Whitley V T4143 ZA-J also of No. 10 Squadron and Piloted by Flight Lieutenant Dennis Brendon Geoffrey Tomlinson 37989 RAF. Crashed near Thirsk, North Riding of Yorkshire. The Observer and Wireless Operator were killed in the crash. The others were uninjured.
Whitley V T4150 GE-C of No. 58 Squadron and Piloted by Flying Officer B. Brooke. Crashed at Harpham near Driffield, East Riding of Yorkshire. There were no fatalities.
(1) Sgt. Thomas Edward Coogan was born in 1916 at Wirral, Cheshire the son of William Coogan and Winifred Coogan nee Blake later of Greasby, Cheshire. He was awarded the D.F.M. on 17 January 1941 (London Gazette of that date). He was posted to 19 OTU on completion of his tour and was killed on 16 March 1942 when flying Westland Lysander R 9120 that crashed at Findhorn Bay, Morayshire, near Kinloss, Scotland. On board the Lysander and also killed was Sgt. Brian Phillips RAAF aged 20. They are both buried at Kinloss Abbey Burial Ground.
(2) Sqn/Ldr. George Roderick Hartwell Black was born 15 April 1913 at Southwell, Nottinghamshire the son of George Hartwell Black (a director of a printing works) and Gertrude Black nee Tomlin. He attended Lancing College, West Sussex from May 1927 until April 1928 and in May 1928 at the age of 15 entered Nottingham High School where he was a member of the school OTC. He left in 1930. Details courtesy of Nottingham High School Archives.
On 15 March 1932 he was commissioned as a Pilot Officer on probation in the Royal Air Force Reserve of Officers - Special Reserve and confirmed in this appointment on 21 March 1933 (London Gazette 9 May 1933). He was later promoted to Flying Officer. From 24 April 1935 until the 23 October 1935 he was attached to the RAF (London Gazette 18 June 1935) and on 24 October 1935 relinquished his commission on appointment to a short service commission in the Royal Air Force as a Pilot Officer on probation (London Gazette 5 November 1935) and later confirmed in rank on 24 October 1936 (London Gazette 8 December 1936). He was promoted to Flying Officer with effect from 24 April 1937 (London Gazette 27 April 1937); to Flight Lieutenant with effect from 24 April 1939 (London Gazette 9 June 1939) and to Squadron Leader (temporary) with effect from 1 September 1940 (London Gazette 20 September 1940). Also in 1940 he married Vera Kathleen Charlotte Black nee Brown at Barrow upon Soar, Leicestershire. They later lived at New Barkby Leicester.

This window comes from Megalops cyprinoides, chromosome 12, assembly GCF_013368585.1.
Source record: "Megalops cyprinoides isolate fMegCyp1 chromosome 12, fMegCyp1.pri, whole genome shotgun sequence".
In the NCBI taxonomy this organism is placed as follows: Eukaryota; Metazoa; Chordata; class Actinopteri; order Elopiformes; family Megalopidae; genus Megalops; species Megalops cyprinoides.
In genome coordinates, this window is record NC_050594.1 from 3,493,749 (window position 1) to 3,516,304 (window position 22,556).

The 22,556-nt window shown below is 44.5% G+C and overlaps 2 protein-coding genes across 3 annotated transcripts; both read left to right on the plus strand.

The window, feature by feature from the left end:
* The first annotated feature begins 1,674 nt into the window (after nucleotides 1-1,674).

George Roderick Hartwell Black is commemorated on the Nottingham High School War Memorial, the War Memorial at St Mary's Church, Barkby and Lancing College War Memorial.
(3) Sgt. P. Boddington. Probably Peter Boddington born in 1920 at Exeter, Devon the son of Percy Edgar Boddington and Charlotte Helena Hanbury. 749589 Warrant Officer Peter Boddington was commissioned as Pilot Officer 172580 on probation (emergency) with effect from 7 February 1944 (Supplement to the London Gazette 11 April 1944). This rank was confirmed with effect from 7 August 1944 and he was promoted to Flying Officer (war subs) on the same date (London Gazette 29 August 1944). He died at Exeter in 1998.
(4) F/Sgt. George James Garwood was born in 1916 at Mile End, Middlesex the son of George Garwood and Elizabeth M. Garwood nee Goodwin later of Dagenham, Essex. He was killed when flying as a member of the crew of Fortress AN522 that broke up in the air and crashed in the Catterick Bridge/Gatherley area, North Riding of Yorkshire on 22 June 1941. F/Sgt. Garwood was buried at Catterick Cemetery.
(5) F/Sgt. James William Woodroffe was born in 1916 at Coventry the son of David Woodroffe and Elizabeth Annie Woodroffe nee Wallace of Radford, Coventry. He was killed on 30 November 1941 flying as a member of the crew of Whitley Z9299 of 77 squadron shot down whilst on a mission to bomb Emden. He was buried at Sage War Cemetery, Niedersachsen, Germany.
Sqn/Ldr. George Roderick Hartwell Black was buried at Barkby Cemetery, Leicester - Section W Grave No. 50
Researched by Aircrew Remembered researcher Roy Wilcock for Nottingham High School and all relatives and friends of the members of this crew - January 2016
With thanks to the sources quoted below.